Allergan Acquires Dermatology Assets with $275M Vicept Buy
BioWorld Today Contributing Writer
Allergan Inc. will acquire dermatology company Vicept Therapeutics Inc. in a deal worth up to $275 million. Malvern, Pa..-based Vicept's lead product, V-101, is in development for rosacea and has showed positive results in Phase II trials. The acquisition will beef up Allergan's range of dermatology products, which includes Tazorac (tazarotene) and Botox (onabotulinumtoxinA).
"From our standpoint, we were kind of focused on having resources ourselves to take the product all the way," Vicept CEO Neal Walker told BioWorld Today. However, when the opportunity for acquisition by Allergan arose, Vicept "decided it was the right time in the development cycle to have one of the leading dermatology companies in the world take the next steps."
Allergan, of Irvine, Calif., will acquire all outstanding shares and assets, with a payment of $75 million up front and up to $200 million in development and regulatory milestones, with additional payments contingent on sales.
Rosacea is a skin disorder that affects 15 million Americans and more than 45 million worldwide. The most common subtype, erythematotelangiectatic rosacea (ETR) Type I, causes transient facial flushing and persistent redness. It can also cause burning and sensitivity to skin products. Its causes are unknown, and there is no approved therapy.
Walker estimated that the market for a rosacea therapy is worth $400 million to $500 million annually.
Vicept's clinical trial results, reported in April, showed a statistically significant improvement in facial redness over a 12-hour period in patients given a V-101 skin cream compared to placebo. Eighty-five people participated in the study.
Study V-10-ROSE-206 was the second of two Phase II studies, both of which met their primary endpoints. The safety profile for V-101 resembled placebo.
Results from Study V-101-ROSE-202, reported in January, showed that V-101 had a statistically significant affect on facial redness over an eight-hour period, also with a safety profile similar to placebo.
Allergan said that the Vicept acquisition will enhance its dermatology pipeline and complements its corporate strategy.
Vicept was founded in 2009 for the purpose of developing products for skin disorders. In 2010, a $16 million Series A led by Vivo Ventures, Sofinnova Ventures and Fidelity Biosciences helped boost it into Phase II trials. (See BioWorld Today, July 7, 2010.)
V-101 is an alpha-adrenergic receptor-targeted drug. It binds the adrenergic receptor on blood vessels and "clamps down" on them. Since it's dilated blood vessels that cause the redness, the clamping process decreases the red appearance of the skin.
Vicept is developing a second product, V-102, for actinic purpura, bruising associated with accumulated sun damage, and a third, V-103, for peri-procedural bruising.
Vicept isn't the only company chasing the large unserved rosacea market. Allergan's new competition in that area will include the likes of Cutanea Life Sciences and Sol-Gel Technologies.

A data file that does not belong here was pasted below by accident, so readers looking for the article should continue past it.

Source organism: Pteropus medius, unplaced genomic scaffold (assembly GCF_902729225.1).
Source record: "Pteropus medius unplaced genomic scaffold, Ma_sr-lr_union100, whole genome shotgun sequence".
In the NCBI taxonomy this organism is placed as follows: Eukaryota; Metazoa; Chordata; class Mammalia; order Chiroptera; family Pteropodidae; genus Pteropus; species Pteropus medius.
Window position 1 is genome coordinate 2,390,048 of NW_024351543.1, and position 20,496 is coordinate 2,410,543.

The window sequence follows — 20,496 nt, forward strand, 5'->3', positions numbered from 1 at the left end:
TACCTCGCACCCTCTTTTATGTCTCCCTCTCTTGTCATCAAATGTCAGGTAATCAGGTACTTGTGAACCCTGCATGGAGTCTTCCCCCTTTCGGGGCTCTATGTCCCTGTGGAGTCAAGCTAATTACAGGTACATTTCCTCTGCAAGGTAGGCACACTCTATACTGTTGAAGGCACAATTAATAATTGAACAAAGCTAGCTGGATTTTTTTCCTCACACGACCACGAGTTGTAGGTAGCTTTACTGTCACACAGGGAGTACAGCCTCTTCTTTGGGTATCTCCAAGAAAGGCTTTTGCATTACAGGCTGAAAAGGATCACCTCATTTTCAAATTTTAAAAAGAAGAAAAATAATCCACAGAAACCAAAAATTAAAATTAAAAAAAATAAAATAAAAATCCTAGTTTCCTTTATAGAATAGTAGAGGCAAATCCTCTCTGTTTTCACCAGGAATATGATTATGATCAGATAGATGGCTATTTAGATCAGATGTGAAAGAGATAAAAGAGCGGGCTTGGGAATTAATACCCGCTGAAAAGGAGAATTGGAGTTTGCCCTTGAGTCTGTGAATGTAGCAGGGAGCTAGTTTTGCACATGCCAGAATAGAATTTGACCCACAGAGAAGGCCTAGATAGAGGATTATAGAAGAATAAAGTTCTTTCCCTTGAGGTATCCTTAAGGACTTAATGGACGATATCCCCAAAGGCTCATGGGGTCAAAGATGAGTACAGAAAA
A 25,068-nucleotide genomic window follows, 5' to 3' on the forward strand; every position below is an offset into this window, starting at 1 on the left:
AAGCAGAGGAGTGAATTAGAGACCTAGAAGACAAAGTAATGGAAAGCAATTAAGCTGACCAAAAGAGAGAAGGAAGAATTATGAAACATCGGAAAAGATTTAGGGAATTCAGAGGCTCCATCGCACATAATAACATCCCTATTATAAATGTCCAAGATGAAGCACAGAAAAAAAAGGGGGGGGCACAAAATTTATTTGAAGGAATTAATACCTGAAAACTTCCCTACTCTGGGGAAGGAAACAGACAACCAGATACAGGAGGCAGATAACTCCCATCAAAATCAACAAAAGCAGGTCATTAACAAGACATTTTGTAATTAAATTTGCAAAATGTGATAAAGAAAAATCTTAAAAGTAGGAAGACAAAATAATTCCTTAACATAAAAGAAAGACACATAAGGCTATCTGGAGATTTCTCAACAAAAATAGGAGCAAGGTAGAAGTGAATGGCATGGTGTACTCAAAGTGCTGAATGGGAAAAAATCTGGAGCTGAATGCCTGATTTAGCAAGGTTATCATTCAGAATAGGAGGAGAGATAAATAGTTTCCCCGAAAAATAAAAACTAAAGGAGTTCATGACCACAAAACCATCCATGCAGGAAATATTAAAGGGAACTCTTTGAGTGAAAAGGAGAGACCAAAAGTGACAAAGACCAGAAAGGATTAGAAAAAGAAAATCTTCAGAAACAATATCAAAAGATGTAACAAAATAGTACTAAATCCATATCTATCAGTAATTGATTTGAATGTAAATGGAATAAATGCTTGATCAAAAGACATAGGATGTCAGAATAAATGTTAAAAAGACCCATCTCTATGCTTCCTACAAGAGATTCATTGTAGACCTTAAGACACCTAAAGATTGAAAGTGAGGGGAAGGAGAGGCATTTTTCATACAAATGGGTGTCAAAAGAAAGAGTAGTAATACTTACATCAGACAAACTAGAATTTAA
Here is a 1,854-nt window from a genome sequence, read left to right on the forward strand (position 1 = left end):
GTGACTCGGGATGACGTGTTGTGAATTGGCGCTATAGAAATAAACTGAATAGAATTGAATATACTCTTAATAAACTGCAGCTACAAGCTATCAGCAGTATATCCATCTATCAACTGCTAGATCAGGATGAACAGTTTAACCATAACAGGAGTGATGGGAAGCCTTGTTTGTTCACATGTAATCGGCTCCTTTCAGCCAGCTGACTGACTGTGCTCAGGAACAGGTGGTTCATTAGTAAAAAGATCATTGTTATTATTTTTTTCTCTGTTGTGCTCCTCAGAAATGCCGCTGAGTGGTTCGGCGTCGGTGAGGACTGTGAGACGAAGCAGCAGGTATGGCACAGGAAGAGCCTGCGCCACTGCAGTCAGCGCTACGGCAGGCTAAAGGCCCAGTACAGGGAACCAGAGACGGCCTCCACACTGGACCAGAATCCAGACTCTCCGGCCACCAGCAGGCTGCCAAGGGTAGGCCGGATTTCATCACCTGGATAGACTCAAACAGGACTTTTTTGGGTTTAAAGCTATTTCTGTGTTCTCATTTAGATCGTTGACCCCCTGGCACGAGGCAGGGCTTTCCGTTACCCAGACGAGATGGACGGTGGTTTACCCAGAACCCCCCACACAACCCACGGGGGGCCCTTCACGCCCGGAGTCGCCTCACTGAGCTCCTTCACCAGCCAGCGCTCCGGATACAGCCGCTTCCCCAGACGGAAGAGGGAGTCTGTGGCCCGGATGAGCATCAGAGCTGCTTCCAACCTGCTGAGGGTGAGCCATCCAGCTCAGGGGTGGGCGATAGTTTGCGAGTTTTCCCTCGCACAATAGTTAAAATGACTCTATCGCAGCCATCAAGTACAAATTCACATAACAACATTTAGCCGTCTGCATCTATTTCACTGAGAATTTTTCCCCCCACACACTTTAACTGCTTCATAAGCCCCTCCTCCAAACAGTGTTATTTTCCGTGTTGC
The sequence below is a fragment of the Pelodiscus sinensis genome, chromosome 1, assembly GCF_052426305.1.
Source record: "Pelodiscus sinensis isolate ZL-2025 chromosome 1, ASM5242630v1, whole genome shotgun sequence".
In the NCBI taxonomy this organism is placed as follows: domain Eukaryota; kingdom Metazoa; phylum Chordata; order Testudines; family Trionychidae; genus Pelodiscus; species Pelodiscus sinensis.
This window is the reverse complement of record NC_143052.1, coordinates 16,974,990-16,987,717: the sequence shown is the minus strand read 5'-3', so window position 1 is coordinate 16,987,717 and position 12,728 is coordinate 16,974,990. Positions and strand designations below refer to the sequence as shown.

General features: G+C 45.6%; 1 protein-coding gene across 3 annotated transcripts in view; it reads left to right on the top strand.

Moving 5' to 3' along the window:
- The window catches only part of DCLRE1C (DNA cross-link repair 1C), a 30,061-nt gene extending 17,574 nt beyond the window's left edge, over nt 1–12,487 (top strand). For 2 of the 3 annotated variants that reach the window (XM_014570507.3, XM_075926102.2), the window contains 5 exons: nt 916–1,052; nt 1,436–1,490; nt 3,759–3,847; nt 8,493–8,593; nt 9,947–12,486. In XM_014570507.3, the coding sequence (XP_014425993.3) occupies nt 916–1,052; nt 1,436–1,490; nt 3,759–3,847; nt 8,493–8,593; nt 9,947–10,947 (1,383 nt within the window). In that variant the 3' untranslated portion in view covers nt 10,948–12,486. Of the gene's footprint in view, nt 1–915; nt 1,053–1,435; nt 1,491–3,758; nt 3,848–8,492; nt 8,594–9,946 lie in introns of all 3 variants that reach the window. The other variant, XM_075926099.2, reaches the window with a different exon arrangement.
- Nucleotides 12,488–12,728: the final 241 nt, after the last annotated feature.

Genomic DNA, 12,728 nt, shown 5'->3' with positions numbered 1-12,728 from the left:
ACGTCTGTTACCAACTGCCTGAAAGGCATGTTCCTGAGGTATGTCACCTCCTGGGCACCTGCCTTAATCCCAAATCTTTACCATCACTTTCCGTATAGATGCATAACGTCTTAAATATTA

"Due to the size of the market opportunity, there's a number of different companies looking at developing products to treat different aspects of rosacea," Walker said.
Cutanea filed for an initial public offering in November 2010.
Proceeds of approximately $13 million will be used to support the firm's first Phase III study of omiganan in rosacea and additional R&D in support of an omiganan new drug application.
In November 2009, the FDA accepted an investigational new drug application from Sol-Gel Technologies for a Phase II study of DER45-EV Gel for the topical treatment of rosacea.
The dermatology space has become attractive for investors like Sofinnova Ventures. Sofinnova partner Anand Mehra said it compares favorably with areas such as oncology, due to several qualities of the field.
First, it shows "robust acquisition activity." Companies like GlaxoSmithKline plc, Valeant Pharmaceuticals International Inc. and Nycomed A/S, for example, have all made dermatology acquisitions in recent years. (See BioWorld Today, Oct. 31, 2007, April 22, 2009, and July, 18, 2011.)
"There's clearly a subset of small, medium and large players that are very acquisitive and interested in the space," Mehra noted.
Second, the commercial opportunities are large, as in the case of the market for rosacea, where there is a medically important indication and no approved therapy.
Third, indications like dermatology and ophthalmology are attractive to investors because the development path is "more rapid and capital efficient."
"Compare dermatology to oncology," Mehra said. "In oncology, there's a real scarcity of patients in any given trial. The trials take a long time to enroll, and once they do, you wait one or two years for the endpoint that people care about – overall survival."
That's very different from dermatology, where trials enroll much more quickly, and endpoints are shorter term and more easily measurable. In the case of rosacea, researchers were able to measure endpoints the same day as dosing.
"Roll that together," Mehra added, "and an outcome like Vicept can be possible."
Published: July 20, 2011
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